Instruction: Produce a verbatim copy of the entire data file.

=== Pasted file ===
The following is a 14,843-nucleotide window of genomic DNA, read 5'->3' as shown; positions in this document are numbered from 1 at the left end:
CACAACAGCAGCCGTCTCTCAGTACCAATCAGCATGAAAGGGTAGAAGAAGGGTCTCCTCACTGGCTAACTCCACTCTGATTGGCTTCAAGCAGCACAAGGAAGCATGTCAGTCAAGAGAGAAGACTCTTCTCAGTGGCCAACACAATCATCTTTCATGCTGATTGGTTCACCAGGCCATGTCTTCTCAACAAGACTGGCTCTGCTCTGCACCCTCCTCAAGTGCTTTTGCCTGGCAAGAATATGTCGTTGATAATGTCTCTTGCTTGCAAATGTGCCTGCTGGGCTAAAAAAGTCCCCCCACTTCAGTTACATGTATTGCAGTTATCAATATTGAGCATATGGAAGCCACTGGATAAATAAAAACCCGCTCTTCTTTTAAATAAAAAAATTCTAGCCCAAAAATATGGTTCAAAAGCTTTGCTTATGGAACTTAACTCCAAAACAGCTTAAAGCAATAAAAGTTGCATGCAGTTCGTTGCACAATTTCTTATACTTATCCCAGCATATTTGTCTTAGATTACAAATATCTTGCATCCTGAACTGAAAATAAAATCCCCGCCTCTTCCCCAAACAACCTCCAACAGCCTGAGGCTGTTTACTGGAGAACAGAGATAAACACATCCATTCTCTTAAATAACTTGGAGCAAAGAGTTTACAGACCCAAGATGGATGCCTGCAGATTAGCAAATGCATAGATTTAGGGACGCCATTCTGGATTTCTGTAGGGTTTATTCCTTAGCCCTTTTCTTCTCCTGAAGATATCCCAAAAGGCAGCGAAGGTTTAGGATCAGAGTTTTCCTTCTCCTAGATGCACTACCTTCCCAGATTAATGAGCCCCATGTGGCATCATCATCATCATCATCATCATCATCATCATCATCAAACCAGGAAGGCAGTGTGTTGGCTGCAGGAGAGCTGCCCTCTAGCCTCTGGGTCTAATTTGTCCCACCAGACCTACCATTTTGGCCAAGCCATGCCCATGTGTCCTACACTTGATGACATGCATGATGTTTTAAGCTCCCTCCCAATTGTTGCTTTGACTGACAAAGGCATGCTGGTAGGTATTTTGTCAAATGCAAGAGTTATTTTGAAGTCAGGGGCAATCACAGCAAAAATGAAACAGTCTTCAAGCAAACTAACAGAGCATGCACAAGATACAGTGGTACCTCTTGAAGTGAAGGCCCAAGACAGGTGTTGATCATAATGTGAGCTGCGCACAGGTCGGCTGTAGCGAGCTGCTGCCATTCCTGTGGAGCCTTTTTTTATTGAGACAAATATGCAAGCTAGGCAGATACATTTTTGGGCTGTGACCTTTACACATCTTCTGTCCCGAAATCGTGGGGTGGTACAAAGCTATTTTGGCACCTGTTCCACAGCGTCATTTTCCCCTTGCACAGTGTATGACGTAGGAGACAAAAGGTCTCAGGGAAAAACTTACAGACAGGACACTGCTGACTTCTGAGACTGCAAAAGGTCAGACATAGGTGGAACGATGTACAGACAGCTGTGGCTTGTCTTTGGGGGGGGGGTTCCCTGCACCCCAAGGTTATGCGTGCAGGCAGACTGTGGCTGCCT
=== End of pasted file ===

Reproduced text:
The following is a 14,843-nucleotide window of genomic DNA, read 5'->3' as shown; positions in this document are numbered from 1 at the left end:
CACAACAGCAGCCGTCTCTCAGTACCAATCAGCATGAAAGGGTAGAAGAAGGGTCTCCTCACTGGCTAACTCCACTCTGATTGGCTTCAAGCAGCACAAGGAAGCATGTCAGTCAAGAGAGAAGACTCTTCTCAGTGGCCAACACAATCATCTTTCATGCTGATTGGTTCACCAGGCCATGTCTTCTCAACAAGACTGGCTCTGCTCTGCACCCTCCTCAAGTGCTTTTGCCTGGCAAGAATATGTCGTTGATAATGTCTCTTGCTTGCAAATGTGCCTGCTGGGCTAAAAAAGTCCCCCCACTTCAGTTACATGTATTGCAGTTATCAATATTGAGCATATGGAAGCCACTGGATAAATAAAAACCCGCTCTTCTTTTAAATAAAAAAATTCTAGCCCAAAAATATGGTTCAAAAGCTTTGCTTATGGAACTTAACTCCAAAACAGCTTAAAGCAATAAAAGTTGCATGCAGTTCGTTGCACAATTTCTTATACTTATCCCAGCATATTTGTCTTAGATTACAAATATCTTGCATCCTGAACTGAAAATAAAATCCCCGCCTCTTCCCCAAACAACCTCCAACAGCCTGAGGCTGTTTACTGGAGAACAGAGATAAACACATCCATTCTCTTAAATAACTTGGAGCAAAGAGTTTACAGACCCAAGATGGATGCCTGCAGATTAGCAAATGCATAGATTTAGGGACGCCATTCTGGATTTCTGTAGGGTTTATTCCTTAGCCCTTTTCTTCTCCTGAAGATATCCCAAAAGGCAGCGAAGGTTTAGGATCAGAGTTTTCCTTCTCCTAGATGCACTACCTTCCCAGATTAATGAGCCCCATGTGGCATCATCATCATCATCATCATCATCATCATCATCATCAAACCAGGAAGGCAGTGTGTTGGCTGCAGGAGAGCTGCCCTCTAGCCTCTGGGTCTAATTTGTCCCACCAGACCTACCATTTTGGCCAAGCCATGCCCATGTGTCCTACACTTGATGACATGCATGATGTTTTAAGCTCCCTCCCAATTGTTGCTTTGACTGACAAAGGCATGCTGGTAGGTATTTTGTCAAATGCAAGAGTTATTTTGAAGTCAGGGGCAATCACAGCAAAAATGAAACAGTCTTCAAGCAAACTAACAGAGCATGCACAAGATACAGTGGTACCTCTTGAAGTGAAGGCCCAAGACAGGTGTTGATCATAATGTGAGCTGCGCACAGGTCGGCTGTAGCGAGCTGCTGCCATTCCTGTGGAGCCTTTTTTTATTGAGACAAATATGCAAGCTAGGCAGATACATTTTTGGGCTGTGACCTTTACACATCTTCTGTCCCGAAATCGTGGGGTGGTACAAAGCTATTTTGGCACCTGTTCCACAGCGTCATTTTCCCCTTGCACAGTGTATGACGTAGGAGACAAAAGGTCTCAGGGAAAAACTTACAGACAGGACACTGCTGACTTCTGAGACTGCAAAAGGTCAGACATAGGTGGAACGATGTACAGACAGCTGTGGCTTGTCTTTGGGGGGGGGGTTCCCTGCACCCCAAGGTTATGCGTGCAGGCAGACTGTGGCTGCCT